This author is interested in the idea of consolidating information in an accessible form throughout her career. The Eye Movement Desensitization and Reprocessing (EMDR) Summary Sheet was the result of a need on her part to have access to all of the relevant information concerning client information and EMDR interventions at a glance. This EMDR Summary Sheet is a way to consolidate important client information quickly and succinctly. It contains details such as the name of the patient, diagnosis, paper and pencil test results, goals, presenting problem, touchstone event, and experiences of childhood, adolescence, adulthood, and any anticipatory anxiety. Major themes/cognitive interweaves and present resources are also noted.
This chapter serves as a one-stop resource where therapists can access a wide range of word-for-word scripted protocols for Eye Movement Desensitization and Reprocessing (EMDR) practice, including the past, present, and future templates. These scripts are conveniently outlined in an easy-to-use, manual style template for therapists, allowing them to have a reliable, consistent form and procedure when using EMDR with clients. The idea of the safe place has been a staple in practices of Clinical Hypnosis practitioners. The first known use of the Safe Place with EMDR was when Dr. Neal Daniels, an EMDR practitioner working at the Veterans Administration Hospital in Philadelphia, adopted this resource to assist the veterans with whom he worked to ground themselves and contain their affect before doing trauma work. Dr. Francine Shapiro saw the merit of this intervention and by 1995 included a formalized version into the first EMDR text.
This chapter presents a summary of the Single Traumatic Event Protocol. For single traumatic events, the Standard Eye Movement Desensitization and Reprocessing (EMDR) Protocol should be applied to the certain targets, including the past, present, and future templates. The chapter serves as a one-stop resource where therapists can access a wide range of word-for-word scripted protocols for EMDR practice. These scripts are conveniently outlined in an easy-to-use, manual style template for therapists, allowing them to have a reliable, consistent form and procedure when using EMDR with clients. Encourage clients to imagine themselves coping effectively in the face of specific challenges, triggers, or snafus. Therapists can make some suggestions of things in order to help inoculate them with future problems. It is helpful to use imaginal rehearsing type of future template after clients have received needed education concerning social skills and customs, assertiveness, and any other newly learned skills.
This chapter serves as a one-stop resource where therapists can access a wide range of word-for-word scripted protocols for Eye Movement Desensitization and Reprocessing (EMDR) practice. It discusses phobia protocol script notes. The fear is generated by the sight of the object and is independent of further participation. When targeting a process phobia, the clinician must address all the pertinent aspects of the experience, including the decision-making and anticipatory anxiety. Although the procedures for the simple phobia may eliminate the client’s self-perceived fear, they may not overcome the evolutionary biases challenged by a Behavioral Avoidance Test (BAT). Although the Simple Phobia Protocol may be sufficient in many instances, some phobia researchers believe that the division is not useful and that the Process Phobia Protocol should be used exclusively. Eye movement desensitization and reprocessing EMDR, simple phobia protocol, process phobia protocol, decision-making, anticipatory anxiety, self-perceived fear, and behavioral avoidance test BAT.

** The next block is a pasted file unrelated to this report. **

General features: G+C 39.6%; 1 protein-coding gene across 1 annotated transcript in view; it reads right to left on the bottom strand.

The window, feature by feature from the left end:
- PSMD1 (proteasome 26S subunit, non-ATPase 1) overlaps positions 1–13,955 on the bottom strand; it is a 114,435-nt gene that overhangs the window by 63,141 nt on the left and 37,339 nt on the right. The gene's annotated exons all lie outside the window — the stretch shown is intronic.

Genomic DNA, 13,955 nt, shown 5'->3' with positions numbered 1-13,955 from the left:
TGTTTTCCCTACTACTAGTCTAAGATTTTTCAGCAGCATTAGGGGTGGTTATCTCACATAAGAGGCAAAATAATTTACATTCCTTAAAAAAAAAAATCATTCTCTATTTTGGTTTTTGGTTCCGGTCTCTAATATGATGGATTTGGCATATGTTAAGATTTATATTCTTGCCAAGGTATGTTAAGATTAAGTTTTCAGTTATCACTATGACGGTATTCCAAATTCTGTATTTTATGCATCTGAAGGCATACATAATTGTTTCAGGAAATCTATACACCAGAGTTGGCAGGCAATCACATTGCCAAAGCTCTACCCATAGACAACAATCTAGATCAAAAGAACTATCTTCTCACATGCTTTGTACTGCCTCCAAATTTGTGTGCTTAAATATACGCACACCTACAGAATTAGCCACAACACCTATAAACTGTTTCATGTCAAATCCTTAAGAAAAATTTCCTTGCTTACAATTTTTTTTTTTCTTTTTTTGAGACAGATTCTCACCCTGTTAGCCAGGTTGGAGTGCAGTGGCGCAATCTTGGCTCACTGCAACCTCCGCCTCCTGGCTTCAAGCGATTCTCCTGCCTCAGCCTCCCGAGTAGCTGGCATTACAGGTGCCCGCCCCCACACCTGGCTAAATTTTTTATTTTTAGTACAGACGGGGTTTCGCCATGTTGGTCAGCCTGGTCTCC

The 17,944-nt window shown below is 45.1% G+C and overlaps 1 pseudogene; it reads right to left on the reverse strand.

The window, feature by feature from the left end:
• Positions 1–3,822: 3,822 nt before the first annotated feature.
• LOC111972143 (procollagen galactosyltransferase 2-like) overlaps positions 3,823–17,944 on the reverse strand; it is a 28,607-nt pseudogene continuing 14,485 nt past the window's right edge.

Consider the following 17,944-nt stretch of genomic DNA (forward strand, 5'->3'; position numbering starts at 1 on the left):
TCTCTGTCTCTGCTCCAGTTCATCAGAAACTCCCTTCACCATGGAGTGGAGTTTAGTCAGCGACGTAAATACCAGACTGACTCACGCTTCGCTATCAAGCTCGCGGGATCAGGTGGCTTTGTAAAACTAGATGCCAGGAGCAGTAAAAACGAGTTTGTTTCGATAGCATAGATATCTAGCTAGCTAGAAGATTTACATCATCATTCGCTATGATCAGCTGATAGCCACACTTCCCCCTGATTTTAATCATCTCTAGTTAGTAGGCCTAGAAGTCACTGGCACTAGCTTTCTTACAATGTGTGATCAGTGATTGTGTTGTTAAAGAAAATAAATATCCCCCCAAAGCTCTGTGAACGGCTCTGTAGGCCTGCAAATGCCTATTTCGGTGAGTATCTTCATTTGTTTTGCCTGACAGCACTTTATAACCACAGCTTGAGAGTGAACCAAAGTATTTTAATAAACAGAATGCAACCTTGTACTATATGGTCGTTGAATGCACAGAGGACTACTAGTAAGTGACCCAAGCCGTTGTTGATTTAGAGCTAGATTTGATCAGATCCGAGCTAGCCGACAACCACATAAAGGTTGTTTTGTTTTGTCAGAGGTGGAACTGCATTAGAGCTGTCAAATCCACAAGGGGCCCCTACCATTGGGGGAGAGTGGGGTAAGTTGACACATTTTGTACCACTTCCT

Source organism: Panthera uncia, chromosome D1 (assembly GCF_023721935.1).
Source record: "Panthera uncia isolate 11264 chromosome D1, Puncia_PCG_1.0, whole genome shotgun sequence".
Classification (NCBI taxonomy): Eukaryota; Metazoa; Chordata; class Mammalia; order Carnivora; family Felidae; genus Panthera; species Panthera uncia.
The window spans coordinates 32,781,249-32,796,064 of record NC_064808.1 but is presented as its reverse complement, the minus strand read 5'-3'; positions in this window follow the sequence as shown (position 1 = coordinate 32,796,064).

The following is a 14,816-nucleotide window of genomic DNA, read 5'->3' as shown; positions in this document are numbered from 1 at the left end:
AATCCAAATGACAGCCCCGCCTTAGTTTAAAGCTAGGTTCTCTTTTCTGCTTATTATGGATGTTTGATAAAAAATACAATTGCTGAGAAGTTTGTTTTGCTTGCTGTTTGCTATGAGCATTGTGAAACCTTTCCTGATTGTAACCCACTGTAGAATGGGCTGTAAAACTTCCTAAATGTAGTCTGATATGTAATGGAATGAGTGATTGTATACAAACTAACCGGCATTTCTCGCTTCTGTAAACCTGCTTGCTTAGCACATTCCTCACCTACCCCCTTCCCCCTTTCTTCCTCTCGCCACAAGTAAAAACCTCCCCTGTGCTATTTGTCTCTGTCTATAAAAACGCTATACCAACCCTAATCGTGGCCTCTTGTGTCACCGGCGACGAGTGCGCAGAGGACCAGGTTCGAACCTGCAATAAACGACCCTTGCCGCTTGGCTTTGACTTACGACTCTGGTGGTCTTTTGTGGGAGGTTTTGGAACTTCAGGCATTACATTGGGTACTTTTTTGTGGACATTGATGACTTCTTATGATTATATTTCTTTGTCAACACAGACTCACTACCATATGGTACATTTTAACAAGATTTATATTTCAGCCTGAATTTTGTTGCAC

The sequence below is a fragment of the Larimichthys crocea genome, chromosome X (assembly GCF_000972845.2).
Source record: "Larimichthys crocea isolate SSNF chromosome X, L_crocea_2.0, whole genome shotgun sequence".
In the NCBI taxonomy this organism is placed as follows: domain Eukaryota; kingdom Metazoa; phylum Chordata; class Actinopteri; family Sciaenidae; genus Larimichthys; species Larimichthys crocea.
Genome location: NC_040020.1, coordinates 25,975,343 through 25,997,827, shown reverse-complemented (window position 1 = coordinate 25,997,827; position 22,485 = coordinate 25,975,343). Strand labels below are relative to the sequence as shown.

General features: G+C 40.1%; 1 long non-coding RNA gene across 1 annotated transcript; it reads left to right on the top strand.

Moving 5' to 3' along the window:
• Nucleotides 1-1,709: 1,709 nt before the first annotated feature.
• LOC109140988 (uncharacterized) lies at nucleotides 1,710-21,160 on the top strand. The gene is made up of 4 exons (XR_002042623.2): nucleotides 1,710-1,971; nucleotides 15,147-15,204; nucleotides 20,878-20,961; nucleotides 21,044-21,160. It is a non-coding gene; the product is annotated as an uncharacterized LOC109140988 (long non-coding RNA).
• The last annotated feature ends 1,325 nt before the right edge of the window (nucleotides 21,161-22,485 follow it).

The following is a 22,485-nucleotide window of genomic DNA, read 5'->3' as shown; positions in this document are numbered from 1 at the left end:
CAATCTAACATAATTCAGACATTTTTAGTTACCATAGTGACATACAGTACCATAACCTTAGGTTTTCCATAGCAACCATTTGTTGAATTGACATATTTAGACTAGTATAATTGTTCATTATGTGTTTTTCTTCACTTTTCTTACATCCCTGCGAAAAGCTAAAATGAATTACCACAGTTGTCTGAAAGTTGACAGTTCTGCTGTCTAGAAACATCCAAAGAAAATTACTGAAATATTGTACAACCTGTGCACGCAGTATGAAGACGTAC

Eye Movement Desensitization and Reprocessing (EMDR) Scripted Protocols: Basics and Special Situations
Scripting is a way to inform and remind the Eye Movement Desensitization and Reprocessing (EMDR) practitioner of the component parts, sequence, and language used to create an effective outcome. As EMDR is a fairly complicated process, this book provides step-by-step scripts that will enable beginning practitioners to enhance their expertise more quickly. The book is separated into nine parts. The Client History part represents the first of the eight phases of EMDR treatment. The ability to gather, formulate, and then use the material in the intake part of treatment is crucial to an optimal outcome in any therapist’s work. Part II includes an important element of the Preparation Phase that addresses ways to introduce and explain EMDR, trauma, and the adaptive information processing (AIP) model. The importance of teaching clients how to create personal resources is the topic of Part III. Here, an essential element of the Preparation/Second Phase of EMDR work is addressed to ensure clients’ abilities to contain their affect and remain stable as they move through the EMDR process. Part IV shows how to work with clients concerning the targeting of their presenting problems when the usual ways do not work such as usage of drawings to concretize clients’ conceptualization of their issues and usage of an alternative initial targeting method. Part V includes protocols that have been scripted based on the material that appears in Francine Shapiro’s EMDR textbook. Parts VI and VII address EMDR and early intervention procedures for man-made and natural catastrophes for individuals and groups. Performance enhancement and clinician’s self-care are dealt with in the final two parts of the book.